It happens to all of us from time to time as it is part of being human and it most likely happens before you even realise it. When you’re in this frame of mind it can be difficult to remember that you have a choice in how you communicate with someone else as you are on a roll at that point, however it can be learnt like anything else.

Of course, equally you could be the one on the receiving end of it and it can be much easier at this point to behave differently and perhaps give them the benefit of the doubt, especially when you know you are not the cause of the other persons mood. By remaining calm and show a little care for the other person, it is quite possible that they will calm down quicker than they would have on their own, and certainly quicker than if you had retaliated in the same manner.

This is what I mean by having adaptability and flexibility in our behaviour. It allows us to make informed choices and make good decisions about how we can respond in any given situation and also to different people and their differing personalities. This doesn’t mean you roll over and become a soft touch that can be pushed around, what it does mean is that you can create positive solutions to many different situations that could, if handled in a less adaptable away lead to escalation, aggression and personal conflict.

This has become most evident for me with my kids who are 6 & 8. At their age they don’t necessarily understand why they feel the way they do and can get frustrated, angry and upset for no real apparent reason. This happens in particular when they are asked to do something and I’m pretty sure any of you that are parents will recognise this all too well. Now I realise that what I’m about to explain can’t realistically be used in the exact same way with adults, however you can adapt it to fit the circumstances you find yourself in.

What I do when my kids get angry and upset is continue to talk to them calmly and ask them what’s going on for them to feel the way they do right now. As I do this I ask them to take my hand and come and sit down with me, this gets compliance from the outset. If they won’t take my hand I ask them to come and sit down with me and if they won’t do that, I sit on the floor in front of them and hold their hands, at this point they just sit on my lap. If they are really upset and crying I look them in the eyes and get them to take a few deep breaths with me as I softly tell them to relax and calm down.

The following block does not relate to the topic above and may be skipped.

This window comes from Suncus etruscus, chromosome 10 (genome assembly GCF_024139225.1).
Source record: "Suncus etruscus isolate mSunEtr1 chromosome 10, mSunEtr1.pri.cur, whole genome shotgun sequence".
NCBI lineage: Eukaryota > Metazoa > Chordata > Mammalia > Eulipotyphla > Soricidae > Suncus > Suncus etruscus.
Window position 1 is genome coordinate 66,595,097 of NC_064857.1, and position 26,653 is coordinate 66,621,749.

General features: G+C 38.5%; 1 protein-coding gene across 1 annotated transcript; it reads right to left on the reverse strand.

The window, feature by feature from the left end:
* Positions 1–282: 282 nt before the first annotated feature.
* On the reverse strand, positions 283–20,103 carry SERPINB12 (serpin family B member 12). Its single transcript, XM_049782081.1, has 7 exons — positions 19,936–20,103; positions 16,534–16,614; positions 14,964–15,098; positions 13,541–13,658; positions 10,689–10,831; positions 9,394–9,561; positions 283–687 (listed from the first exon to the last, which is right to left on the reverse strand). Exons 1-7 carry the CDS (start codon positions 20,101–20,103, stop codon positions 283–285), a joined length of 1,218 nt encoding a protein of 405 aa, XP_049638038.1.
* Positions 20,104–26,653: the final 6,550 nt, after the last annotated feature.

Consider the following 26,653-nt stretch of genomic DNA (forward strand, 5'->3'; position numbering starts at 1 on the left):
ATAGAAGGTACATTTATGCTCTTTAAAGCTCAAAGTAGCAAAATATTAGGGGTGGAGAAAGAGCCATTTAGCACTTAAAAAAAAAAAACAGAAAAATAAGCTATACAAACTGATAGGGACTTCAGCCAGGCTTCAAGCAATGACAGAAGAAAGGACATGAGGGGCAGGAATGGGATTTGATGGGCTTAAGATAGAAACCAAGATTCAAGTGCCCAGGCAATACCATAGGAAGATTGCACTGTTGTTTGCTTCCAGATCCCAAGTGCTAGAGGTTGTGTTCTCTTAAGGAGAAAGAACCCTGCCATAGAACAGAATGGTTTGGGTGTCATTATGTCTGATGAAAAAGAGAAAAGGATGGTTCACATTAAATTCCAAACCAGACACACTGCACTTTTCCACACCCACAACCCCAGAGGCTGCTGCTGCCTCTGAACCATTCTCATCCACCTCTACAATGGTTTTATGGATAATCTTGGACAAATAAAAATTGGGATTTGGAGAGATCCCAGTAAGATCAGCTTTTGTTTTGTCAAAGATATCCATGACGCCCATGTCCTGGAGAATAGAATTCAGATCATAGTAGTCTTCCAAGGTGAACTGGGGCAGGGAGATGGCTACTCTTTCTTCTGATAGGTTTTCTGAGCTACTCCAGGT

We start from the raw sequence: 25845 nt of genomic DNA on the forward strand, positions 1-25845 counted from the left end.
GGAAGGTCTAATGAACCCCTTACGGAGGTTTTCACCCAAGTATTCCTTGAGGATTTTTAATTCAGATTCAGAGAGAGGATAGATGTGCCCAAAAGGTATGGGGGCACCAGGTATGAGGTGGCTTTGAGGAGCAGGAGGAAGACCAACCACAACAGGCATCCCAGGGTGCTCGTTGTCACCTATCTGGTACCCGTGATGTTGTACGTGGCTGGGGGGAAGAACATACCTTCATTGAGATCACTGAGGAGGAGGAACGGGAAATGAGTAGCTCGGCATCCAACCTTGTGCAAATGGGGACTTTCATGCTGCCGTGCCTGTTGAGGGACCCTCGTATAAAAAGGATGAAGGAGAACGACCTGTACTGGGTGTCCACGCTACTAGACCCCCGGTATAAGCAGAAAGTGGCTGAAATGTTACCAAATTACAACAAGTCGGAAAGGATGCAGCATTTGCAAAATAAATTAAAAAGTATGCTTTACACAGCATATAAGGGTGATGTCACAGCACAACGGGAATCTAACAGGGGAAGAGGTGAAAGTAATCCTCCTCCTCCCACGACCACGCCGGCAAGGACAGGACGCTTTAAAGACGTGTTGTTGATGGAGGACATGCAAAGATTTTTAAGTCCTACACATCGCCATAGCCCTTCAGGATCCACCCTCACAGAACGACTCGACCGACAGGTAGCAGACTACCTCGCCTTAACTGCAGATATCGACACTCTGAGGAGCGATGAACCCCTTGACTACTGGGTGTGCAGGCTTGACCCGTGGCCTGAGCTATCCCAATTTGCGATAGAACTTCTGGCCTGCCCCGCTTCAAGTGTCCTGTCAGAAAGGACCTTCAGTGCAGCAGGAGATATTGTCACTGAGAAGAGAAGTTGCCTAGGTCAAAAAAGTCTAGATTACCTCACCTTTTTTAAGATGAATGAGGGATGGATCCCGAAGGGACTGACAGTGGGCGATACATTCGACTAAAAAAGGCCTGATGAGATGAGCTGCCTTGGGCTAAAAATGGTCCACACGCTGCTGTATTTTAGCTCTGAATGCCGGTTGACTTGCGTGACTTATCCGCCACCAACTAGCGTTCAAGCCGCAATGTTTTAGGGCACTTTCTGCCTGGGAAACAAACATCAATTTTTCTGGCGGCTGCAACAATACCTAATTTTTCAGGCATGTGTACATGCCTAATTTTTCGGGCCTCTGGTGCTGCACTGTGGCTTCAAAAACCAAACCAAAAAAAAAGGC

When I talk to them I explain, if they have not done what I originally asked them to do, why I got annoyed with them and ask them if they understand. I do not continue until they tell me that they do understand my reasons. If they are upset for no particular reason I ask them to tell how they feel, where they feel it and jut to let it go and give them a big hug. I tend to find that they sob their hearts out at this point and may not actually know at the end how or why they felt the way they did and they just feel better.

Now you understand why this won’t work with adults, I can’t imagine sitting with a client or a colleague on my lap with them sobbing into my shoulder, however, you can quite easily adapt this to fit your own style and the other persons to resolve a bad mood, confrontation or whatever is going on.

A simple way to help someone shift their mood and mindset is to change their posture. When we are in a bad mood, angry, annoyed, frustrated etc we adopt a certain posture which generally includes tensing muscles, clenching jaws among many other characteristics.

By talking to that person and mentioning how tense they look and making them aware of it can be a good start and then  lead them to take a deep breath and tell you what’s going on. Maybe even going for a coffee somewhere to do that so they can feel easier about talking in private, if they want to at all. Sometimes just showing a little compassion can make all the difference as they feel they are being heard and that someone else actually recognises them and the way they feel.

If they are up for it, go through a brief progressive muscle relaxation with them to help reduce tension and enable them to let that negative mood begin to slip away.

At the end of the day, if they turn round and tell you to Foxtrot Oscar, at least you have been kind enough to reach out and you can’t force it, they have to want to accept it. They may come back to you late anyway so give them the benefit of the doubt and leave it open.

Have a brilliant day.

Simon 🙂

P.S.

Chesterfield School in the UK have this really cool Behaviour for Learning Code poster which you can see below. We can all take something from this because every day’s a school day 😉

Image